Then, shape it into a round, as shown in the photos.
Dip the cookie into a bowl with sesame seeds. Coat it thoroughly.
Place the shaped cookies on a baking sheet lined with parchment paper. Leave about 1 inch (2,50cm) space between them and bake for 20 minutes or until they are golden on top and golden brown at the bottom. Remove from oven and let them cool for 10 minutes.
MY OLIVE OIL COOKIES ARE READY! NOW, WHAT?
Give them 10-15 minutes to cool down and eat them while they are out-of-the-oven fresh. Then, make a Greek coffee and dip 2-3 or more in the coffee. It’s paradise!!!
Keep them in an airtight food container at room temperature for up to 20 days.
Then, go ahead and make more Greek treats that are as delicious as the cookies you’ve just made. Traditional cookies like these koulourakia that we make for Easter or these vegan skaltsounia, kourambiedes (butter cookies) and melomakarona (honey cookies) that we make for Christmas.
Excellent treats to make all year round. I especially like to make melomakarona (honey cookies) as a school treat and snack.
If you have already made my Authentic Greek Olive Oil Cookies, I would be super grateful to leave a comment and/or give this recipe a rating or take a photo and tag me on Instagram with #30daysofgreekfood and Facebook with @30daysofgreekfood! Above all, I absolutely love your feedback. This is a huge motivation for me and it keeps 30daysofgreekfood’s kitchen alive. Thank you so much!!!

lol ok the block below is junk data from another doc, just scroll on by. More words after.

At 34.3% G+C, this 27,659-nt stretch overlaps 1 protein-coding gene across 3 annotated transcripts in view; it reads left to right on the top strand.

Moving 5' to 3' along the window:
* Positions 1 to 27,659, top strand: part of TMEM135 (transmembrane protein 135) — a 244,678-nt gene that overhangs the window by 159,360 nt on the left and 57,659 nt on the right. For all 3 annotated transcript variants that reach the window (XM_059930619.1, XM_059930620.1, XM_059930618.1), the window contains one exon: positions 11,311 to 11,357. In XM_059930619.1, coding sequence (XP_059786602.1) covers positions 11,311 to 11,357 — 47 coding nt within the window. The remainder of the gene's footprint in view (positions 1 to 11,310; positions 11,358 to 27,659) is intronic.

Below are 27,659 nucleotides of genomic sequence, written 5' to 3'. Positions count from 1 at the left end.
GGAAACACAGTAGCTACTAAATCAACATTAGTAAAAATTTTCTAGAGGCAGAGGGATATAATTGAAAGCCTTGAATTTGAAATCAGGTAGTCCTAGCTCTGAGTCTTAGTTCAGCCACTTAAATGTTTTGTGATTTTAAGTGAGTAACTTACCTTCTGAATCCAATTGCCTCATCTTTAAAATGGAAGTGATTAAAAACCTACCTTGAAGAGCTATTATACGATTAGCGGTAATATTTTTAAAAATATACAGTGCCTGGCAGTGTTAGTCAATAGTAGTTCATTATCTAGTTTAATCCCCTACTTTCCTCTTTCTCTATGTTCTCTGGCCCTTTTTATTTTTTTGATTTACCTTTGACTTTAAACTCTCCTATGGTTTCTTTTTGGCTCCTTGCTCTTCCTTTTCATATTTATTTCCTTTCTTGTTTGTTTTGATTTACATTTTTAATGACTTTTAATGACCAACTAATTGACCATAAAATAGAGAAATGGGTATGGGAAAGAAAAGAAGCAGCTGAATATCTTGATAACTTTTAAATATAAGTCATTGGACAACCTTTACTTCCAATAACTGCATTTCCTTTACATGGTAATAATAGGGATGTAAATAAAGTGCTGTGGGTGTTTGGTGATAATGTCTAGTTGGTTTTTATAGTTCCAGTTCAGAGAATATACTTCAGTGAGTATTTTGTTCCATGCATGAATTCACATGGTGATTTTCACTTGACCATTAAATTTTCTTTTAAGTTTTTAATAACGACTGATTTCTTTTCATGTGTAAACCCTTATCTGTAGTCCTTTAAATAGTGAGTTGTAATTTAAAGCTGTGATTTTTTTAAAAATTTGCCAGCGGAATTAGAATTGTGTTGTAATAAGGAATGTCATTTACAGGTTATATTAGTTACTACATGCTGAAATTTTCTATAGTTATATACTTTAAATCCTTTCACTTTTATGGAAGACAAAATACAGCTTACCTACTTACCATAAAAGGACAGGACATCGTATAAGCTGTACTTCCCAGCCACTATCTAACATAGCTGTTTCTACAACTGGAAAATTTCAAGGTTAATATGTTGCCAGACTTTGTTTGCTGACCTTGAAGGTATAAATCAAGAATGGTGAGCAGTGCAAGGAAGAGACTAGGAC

Authentic Greek olive oil cookies
- 1 cup (250ml) olive oil
- 1 cup (200g) sugar or 1/2 cup honey
- 5 cups (680g) all-purpose four
- 1 teaspoon baking powder
- ½ teaspoon baking soda
- 1 cup (250ml) orange juice, fresh
- ¼ cup (60ml) brandy or cognac
- 1 teaspoon ground cinnamon
- A pinch of salt
- 1/2 teaspoon ground nutmeg (optional)
- 1/2 teaspoon ground clove (optional)
- Zest from 1 orange
- 1½ cups sesame seeds
- Preheat your oven to 338°F (170°C).
- Dissolve baking soda in orange juice.
- Line 2 large baking sheets with parchment paper. Set aside.
- In a medium bowl, combine the flour, baking powder, cinnamon (clove, nutmeg if used), and a pinch of salt. Set aside.
- In a large bowl, combine the sugar (or honey), olive oil, vanilla extract, orange juice, zest, and brandy/cognac. Whisk until the sugar/honey dissolves.
- Gradually add the flour mixture to the olive oil mixture. Use a baking spatula to stir gently.
- When the dough is too thick, use your hands to make a smooth, lightly sticky dough. Don't overwork the dough.
- If the dough is too sticky to handle, apply some olive oil to your hands. That way, you will have better control of the dough.
- Take a small piece of the dough. Shape it into a ball (the size of a walnut).
- Roll the dough ball into a log/cord. If you want crunchy cookies, make thinner logs/cords. Shape them into a round. If the first cookie melts, add more flour.
- Dip the round cookie into the sesame seeds and coat it thoroughly. Place it on the baking sheet leaving about 1 inch (2cm) of space between them. Repeat for the rest of the dough.
- Bake for about 20 minutes or until they are golden on top and golden brown at the bottom. Remove from oven and let them cool for 15 minutes before serving.